While they are 2x the price of the Lobster gloves, that's not a real problem.... just look at the cost of a good set of bibs.

The deal breaker for me is they are not washable.

But thanks for the link.
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Old 12-27-21, 07:58 PM
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I'm a firm believer in lobster style gloves. There's more opportunity for the heat to stay in because a couple of digits are sharing the space, each giving of a bit of heat.
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Old 12-27-21, 08:17 PM
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I use lobster gloves and like them. As with all heavy gloves, just make sure they have something nice and tacky on the fingers so you can brake from the drops.

I have electric gloves too and while they’re okay, the heating elements are on the back, whereas I seem to lose more heat from the palmar surface into the bars. They were also too expensive to use on the bike.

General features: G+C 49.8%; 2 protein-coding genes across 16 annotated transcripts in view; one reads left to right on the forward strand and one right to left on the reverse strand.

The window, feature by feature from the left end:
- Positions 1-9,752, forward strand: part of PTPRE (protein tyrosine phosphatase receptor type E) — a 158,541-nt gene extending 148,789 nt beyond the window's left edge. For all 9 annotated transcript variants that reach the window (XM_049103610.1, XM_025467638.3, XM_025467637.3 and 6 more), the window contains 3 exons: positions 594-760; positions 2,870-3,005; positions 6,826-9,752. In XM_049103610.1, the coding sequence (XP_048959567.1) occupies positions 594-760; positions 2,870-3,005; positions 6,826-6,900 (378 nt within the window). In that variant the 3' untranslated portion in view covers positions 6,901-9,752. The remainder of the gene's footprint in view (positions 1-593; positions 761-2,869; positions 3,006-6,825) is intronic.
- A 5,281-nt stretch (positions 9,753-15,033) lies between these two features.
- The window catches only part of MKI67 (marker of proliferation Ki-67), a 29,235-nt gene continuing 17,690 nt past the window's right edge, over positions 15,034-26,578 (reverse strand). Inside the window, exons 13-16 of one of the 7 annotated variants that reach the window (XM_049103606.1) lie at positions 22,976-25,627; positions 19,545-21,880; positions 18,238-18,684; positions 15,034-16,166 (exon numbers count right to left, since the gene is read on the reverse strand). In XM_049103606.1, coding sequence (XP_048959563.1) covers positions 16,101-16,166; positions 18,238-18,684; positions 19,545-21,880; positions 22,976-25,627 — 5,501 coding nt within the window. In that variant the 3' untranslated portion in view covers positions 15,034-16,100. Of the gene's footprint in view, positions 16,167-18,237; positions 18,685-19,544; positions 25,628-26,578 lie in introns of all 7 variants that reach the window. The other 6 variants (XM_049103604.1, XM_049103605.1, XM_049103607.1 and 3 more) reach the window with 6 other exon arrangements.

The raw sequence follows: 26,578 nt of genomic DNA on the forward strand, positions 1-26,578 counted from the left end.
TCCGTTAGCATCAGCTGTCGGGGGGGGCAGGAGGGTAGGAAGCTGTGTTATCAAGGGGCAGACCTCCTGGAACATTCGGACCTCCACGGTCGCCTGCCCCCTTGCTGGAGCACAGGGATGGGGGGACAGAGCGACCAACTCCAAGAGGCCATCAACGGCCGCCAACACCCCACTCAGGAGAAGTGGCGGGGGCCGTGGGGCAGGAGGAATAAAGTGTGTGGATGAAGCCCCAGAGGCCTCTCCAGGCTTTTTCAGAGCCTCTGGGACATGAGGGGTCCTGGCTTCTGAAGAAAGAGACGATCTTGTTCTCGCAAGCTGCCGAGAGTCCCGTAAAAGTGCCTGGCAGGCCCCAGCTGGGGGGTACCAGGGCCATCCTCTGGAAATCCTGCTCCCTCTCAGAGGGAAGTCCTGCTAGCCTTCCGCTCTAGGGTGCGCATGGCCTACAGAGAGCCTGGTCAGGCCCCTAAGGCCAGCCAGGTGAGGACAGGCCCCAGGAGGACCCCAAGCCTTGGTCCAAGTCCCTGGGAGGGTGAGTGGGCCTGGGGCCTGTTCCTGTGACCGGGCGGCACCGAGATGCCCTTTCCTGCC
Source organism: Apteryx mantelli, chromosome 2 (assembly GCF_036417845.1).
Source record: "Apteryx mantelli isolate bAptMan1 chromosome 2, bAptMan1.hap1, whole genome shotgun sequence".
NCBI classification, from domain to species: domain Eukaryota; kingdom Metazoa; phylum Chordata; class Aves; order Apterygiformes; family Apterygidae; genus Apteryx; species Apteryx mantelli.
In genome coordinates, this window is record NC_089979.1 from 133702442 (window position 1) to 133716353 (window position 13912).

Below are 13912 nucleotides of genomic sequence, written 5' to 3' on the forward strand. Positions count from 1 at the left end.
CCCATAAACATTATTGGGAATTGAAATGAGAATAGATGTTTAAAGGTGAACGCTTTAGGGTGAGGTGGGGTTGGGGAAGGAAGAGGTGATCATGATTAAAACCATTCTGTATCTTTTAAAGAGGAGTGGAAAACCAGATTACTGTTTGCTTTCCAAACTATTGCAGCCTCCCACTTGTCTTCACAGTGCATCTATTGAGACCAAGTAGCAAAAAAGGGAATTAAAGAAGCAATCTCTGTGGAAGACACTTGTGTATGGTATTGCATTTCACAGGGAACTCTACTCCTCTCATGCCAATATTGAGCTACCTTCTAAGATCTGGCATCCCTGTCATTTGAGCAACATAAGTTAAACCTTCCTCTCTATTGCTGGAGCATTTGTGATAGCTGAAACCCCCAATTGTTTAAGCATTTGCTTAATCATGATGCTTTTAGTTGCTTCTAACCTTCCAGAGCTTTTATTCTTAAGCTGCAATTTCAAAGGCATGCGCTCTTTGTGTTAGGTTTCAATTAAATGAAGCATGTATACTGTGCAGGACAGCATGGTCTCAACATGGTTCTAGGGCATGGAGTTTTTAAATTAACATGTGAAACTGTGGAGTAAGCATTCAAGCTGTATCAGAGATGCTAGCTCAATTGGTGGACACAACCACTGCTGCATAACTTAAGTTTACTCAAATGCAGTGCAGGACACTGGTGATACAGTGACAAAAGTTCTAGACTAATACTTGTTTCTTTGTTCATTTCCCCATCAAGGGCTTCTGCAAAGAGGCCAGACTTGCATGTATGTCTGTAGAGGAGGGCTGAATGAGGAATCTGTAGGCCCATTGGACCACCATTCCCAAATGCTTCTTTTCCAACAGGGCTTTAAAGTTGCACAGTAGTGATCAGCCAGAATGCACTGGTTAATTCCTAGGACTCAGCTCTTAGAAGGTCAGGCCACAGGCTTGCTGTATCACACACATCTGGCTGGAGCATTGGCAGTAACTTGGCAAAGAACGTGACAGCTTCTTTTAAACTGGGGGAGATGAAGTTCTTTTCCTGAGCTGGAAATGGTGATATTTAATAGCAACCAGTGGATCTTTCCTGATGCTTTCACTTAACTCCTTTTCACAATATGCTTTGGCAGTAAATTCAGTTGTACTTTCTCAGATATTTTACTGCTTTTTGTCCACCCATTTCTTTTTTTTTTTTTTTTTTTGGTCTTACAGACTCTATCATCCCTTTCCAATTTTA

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Old 12-27-21, 08:22 PM
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How are they with mechanical shifting?

I have Sram 1x so the only shifter is on the right side.
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Old 12-27-21, 08:26 PM
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Originally Posted by GlennR View Post
How are they with mechanical shifting?

I have Sram 1x so the only shifter is on the right side.
Use them on both mechanical and electric.
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Old 12-27-21, 08:27 PM
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I'm not a fan of Lobster gloves. The loss of dexterity is much more severe than the increase in warmth is helpful. When I've ridden with lobster gloves I find I cannot push the upshift lever on my Ergo shifters. I usually use 5 finger insulated gloves when it is in the low-30s like these: